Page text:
It is being reported that the tax authority in Spain, Agencia Estatal de Administración Tributaria, is actively monitoring the bitcoin space to ensure that the digital currency isn’t being used for crimes like money laundering, drug trafficking, and tax evasion.
This is according to a report from RTVE, who notes that news comes as direct response to socialist Treasury spokesman in Congress, Mr. Pedro Saura.
Saura was reportedly curious as to which tax rules applied to the acquisition and use of bitcoin (and other digital currencies), and whether or not the Spanish government had any plans for legislation to prevent the above-mentioned crimes.
The tax authority offered confirmation that one of their deparments, the National Bureau of Fraud Investigation, is actively monitoring the landscape “if its release would jeopardize respect of tax control or used in schemes of money laundering or other illicit purposes.”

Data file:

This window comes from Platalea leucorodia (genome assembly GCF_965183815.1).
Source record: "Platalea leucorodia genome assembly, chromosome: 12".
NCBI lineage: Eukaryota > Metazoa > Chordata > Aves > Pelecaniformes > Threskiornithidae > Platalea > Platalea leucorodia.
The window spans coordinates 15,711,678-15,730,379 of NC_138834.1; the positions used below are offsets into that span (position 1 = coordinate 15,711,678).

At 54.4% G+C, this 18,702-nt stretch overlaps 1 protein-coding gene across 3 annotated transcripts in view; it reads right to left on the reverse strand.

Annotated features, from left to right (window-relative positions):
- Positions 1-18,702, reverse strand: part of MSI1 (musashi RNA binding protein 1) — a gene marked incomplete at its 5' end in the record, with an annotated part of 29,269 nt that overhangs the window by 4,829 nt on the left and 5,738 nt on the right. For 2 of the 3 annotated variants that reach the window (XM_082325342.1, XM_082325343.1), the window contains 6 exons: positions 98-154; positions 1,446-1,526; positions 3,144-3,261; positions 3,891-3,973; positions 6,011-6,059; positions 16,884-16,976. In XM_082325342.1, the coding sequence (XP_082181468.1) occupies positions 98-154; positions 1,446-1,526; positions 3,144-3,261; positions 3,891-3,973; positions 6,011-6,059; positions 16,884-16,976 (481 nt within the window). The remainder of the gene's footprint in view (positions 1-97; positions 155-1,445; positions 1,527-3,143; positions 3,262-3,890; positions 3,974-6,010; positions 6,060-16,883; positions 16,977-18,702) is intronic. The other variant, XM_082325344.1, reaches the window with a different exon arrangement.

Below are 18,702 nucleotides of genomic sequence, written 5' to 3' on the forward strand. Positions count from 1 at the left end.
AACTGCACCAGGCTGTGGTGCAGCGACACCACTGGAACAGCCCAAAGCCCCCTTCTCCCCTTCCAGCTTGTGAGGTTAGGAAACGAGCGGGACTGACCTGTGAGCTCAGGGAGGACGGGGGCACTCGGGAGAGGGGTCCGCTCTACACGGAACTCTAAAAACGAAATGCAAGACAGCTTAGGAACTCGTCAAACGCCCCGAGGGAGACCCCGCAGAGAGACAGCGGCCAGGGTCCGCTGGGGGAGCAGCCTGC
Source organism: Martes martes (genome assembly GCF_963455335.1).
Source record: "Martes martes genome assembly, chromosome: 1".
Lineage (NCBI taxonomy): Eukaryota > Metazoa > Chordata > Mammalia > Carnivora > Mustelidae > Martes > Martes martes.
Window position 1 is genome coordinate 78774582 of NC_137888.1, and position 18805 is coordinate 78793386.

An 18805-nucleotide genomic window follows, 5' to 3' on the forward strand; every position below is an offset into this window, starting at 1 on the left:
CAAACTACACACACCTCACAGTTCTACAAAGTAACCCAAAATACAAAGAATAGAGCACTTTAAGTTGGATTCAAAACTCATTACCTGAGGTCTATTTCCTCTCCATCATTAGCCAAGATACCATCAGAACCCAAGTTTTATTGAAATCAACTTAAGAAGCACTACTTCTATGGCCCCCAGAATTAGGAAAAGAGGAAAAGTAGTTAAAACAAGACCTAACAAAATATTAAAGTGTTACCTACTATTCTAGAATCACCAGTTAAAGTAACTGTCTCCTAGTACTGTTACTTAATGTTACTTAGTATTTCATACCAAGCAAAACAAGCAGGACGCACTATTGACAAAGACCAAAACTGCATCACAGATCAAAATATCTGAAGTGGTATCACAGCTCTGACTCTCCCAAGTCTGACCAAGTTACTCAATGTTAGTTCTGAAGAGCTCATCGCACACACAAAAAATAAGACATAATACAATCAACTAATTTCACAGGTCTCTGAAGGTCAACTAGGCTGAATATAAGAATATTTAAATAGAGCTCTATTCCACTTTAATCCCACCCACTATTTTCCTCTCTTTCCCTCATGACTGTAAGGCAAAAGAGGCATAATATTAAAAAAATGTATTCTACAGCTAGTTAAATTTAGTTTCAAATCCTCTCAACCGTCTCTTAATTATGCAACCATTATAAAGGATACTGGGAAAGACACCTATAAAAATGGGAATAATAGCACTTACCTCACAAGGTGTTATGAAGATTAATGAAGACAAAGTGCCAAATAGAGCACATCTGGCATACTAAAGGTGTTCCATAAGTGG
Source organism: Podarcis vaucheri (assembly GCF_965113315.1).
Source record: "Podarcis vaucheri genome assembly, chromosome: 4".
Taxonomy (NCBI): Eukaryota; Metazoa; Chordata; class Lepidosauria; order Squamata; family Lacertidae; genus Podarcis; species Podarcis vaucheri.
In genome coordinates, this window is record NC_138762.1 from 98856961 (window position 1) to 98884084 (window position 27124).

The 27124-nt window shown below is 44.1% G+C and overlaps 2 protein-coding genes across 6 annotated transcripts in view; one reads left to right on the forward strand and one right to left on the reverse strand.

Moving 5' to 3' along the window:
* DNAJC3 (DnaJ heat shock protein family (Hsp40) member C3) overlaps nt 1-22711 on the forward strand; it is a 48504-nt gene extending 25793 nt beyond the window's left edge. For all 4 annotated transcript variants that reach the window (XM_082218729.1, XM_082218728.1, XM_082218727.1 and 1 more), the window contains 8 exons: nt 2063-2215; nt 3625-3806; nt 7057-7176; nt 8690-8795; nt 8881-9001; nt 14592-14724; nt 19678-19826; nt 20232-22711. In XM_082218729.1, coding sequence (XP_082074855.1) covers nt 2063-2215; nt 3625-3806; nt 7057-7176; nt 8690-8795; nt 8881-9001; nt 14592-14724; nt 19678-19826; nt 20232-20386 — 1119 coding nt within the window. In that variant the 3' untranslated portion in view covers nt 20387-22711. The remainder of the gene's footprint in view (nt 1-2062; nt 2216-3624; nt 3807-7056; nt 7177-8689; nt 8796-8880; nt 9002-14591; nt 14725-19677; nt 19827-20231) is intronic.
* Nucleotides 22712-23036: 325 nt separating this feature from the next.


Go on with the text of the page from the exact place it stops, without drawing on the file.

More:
And speaking of taxes, here’s something interesting:
Digital currencies in Spain are likely to be treated as cash and not as a commodity. Compare that to the view of bitcoin and other crypto-currencies in the eyes of the Internal Revenue Service, who says that for federal tax purposes, bitcoins shall be classified as property.
Officials say that there is a rule that cash transactions in which any party is an employer or profession cannot transact in amounts greater than 2,500 euros (or the equivalent in another currency).
This rule says that “any other physical means, including electronic, designed to be used as payment to the carrier” is cash, and therefore bitcoin fits the definition.
As such, an official said that “in the case of the monetary and financial authorities consider that the bitcoin electronic means intended to be used as payment to the carrier, the limitations would apply to cash payments.”